Letter: A poverty cop-out
“The poor will always be among us,” a Christian was telling me recently, using this message from the Bible to dismiss the problem, to justify doing nothing about it. But this is simply not so, especially today with our automated production technology. We produce enough food to feed everyone, but a third of it never makes it to the table due to the inefficiencies of a market system that manipulates scarcity for maximum profits. And we have enough homes sitting empty right now to shelter all of our homeless. Again, it’s the system itself that won’t permit it.
Should we accept that poverty is some kind of natural law decreed by an all-knowing deity? No, this is just one more instance — like the sun going around the Earth or stoning women to death or condoning slavery — where God got it wrong. Sure, we can understand why the kings and high priests who wrote and rewrote the Bible every century decided to keep that part in. Convincing people that they were meant to be poor, and born to be slaves, worked to the advantage of the rulers of that time (who were busy amassing all the wealth for themselves).
Today, not much has changed. When 62 people have more wealth than 3.5 billion, and the five Wal-Mart heirs are worth $85 billion, then it makes perfect sense that millions of American children are going to bed hungry. Because poverty is an act of man, not an act of God. As Nelson Mandela said, “Like slavery and apartheid, poverty is not natural. It is man-made, and it can be overcome and eradicated by the actions of human beings.” There’s the truth, and then there’s heavenly fiction. So next time, please just finish the sentence. “The poor will always be among us — as long as 1 percent of the people continue to hoard all the wealth.”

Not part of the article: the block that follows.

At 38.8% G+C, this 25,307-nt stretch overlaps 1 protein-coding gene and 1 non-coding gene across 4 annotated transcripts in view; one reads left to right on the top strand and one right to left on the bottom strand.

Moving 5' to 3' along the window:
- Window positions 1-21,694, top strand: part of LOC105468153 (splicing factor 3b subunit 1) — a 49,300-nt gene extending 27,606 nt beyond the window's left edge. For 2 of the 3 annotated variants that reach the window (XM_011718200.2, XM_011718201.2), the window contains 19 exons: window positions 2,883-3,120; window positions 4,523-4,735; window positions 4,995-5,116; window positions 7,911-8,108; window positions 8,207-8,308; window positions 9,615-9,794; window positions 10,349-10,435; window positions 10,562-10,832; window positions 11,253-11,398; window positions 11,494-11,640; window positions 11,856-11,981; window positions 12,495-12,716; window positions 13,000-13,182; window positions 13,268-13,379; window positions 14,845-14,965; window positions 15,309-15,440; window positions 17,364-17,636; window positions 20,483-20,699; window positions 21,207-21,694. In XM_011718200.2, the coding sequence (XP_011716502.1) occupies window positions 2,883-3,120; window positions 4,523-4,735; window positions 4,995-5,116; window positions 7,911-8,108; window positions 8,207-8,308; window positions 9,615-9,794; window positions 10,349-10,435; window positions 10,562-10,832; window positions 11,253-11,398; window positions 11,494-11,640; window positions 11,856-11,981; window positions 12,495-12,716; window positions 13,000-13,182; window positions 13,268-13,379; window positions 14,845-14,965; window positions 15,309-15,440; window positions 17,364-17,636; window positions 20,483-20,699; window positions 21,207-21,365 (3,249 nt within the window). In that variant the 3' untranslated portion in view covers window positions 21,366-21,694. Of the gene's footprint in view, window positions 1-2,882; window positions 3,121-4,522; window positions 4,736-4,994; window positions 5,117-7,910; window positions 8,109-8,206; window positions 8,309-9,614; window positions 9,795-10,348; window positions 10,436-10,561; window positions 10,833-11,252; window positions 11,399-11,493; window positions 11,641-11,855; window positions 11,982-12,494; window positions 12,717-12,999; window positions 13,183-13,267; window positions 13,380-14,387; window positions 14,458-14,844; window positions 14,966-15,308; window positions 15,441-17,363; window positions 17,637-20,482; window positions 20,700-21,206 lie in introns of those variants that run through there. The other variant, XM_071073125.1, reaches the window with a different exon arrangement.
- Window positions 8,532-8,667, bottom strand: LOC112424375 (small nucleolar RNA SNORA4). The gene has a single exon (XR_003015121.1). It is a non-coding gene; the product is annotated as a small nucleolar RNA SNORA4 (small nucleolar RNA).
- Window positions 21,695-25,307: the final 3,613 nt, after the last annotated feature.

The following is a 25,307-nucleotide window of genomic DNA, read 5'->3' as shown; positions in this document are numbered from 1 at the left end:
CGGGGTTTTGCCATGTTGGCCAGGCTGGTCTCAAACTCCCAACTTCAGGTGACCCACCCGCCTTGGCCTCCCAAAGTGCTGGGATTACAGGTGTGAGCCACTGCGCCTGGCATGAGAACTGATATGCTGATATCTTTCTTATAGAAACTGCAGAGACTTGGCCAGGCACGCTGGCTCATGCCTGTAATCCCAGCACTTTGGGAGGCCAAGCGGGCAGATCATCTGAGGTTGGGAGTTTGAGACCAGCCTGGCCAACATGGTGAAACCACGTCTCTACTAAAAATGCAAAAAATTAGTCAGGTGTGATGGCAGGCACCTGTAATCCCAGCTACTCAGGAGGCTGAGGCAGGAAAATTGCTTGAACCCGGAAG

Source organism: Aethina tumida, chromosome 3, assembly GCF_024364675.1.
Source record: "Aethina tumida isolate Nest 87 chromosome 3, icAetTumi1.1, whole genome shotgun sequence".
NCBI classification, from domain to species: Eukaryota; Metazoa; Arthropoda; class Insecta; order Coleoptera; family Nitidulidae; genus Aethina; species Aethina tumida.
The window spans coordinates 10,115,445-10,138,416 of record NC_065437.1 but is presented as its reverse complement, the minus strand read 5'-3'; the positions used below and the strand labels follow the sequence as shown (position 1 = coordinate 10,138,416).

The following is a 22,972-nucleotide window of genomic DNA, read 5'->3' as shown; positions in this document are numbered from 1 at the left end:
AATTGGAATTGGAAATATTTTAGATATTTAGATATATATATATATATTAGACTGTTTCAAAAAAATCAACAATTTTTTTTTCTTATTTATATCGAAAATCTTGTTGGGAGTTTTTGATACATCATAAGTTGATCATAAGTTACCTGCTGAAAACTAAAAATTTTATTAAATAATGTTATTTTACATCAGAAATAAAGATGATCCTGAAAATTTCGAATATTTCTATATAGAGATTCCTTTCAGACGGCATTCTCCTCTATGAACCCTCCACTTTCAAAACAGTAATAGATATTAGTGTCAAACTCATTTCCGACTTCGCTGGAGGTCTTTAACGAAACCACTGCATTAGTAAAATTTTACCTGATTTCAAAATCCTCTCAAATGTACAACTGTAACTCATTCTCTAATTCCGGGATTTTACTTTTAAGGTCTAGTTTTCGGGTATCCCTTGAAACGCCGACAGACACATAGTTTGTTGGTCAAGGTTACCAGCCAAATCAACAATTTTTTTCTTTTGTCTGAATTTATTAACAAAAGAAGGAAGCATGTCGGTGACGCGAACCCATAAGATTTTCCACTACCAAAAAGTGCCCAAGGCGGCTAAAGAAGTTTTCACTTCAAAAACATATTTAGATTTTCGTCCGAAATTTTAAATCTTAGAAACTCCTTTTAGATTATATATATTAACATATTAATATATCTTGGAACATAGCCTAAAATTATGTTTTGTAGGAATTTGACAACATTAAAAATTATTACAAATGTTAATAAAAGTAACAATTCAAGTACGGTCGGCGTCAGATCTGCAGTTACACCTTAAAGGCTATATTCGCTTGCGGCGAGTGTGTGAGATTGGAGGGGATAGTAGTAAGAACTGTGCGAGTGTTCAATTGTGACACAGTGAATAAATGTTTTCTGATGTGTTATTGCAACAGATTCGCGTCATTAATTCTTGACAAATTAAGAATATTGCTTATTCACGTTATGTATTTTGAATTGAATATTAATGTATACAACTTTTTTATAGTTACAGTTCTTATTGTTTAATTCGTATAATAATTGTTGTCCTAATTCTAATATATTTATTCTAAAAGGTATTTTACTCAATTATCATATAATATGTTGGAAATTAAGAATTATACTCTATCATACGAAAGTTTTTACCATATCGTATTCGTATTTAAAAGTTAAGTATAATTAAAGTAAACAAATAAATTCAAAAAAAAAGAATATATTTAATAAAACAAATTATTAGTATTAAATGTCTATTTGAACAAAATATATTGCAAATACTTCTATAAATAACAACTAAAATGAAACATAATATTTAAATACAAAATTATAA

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User Legend: Moderator Trusted User
In reply to Daniel Kogan’s letter (“Making the vaccine case for lift operators,” Feb. 24, The Aspen Times), it would be great if we had enough vaccine to give to everybody. I feel the need!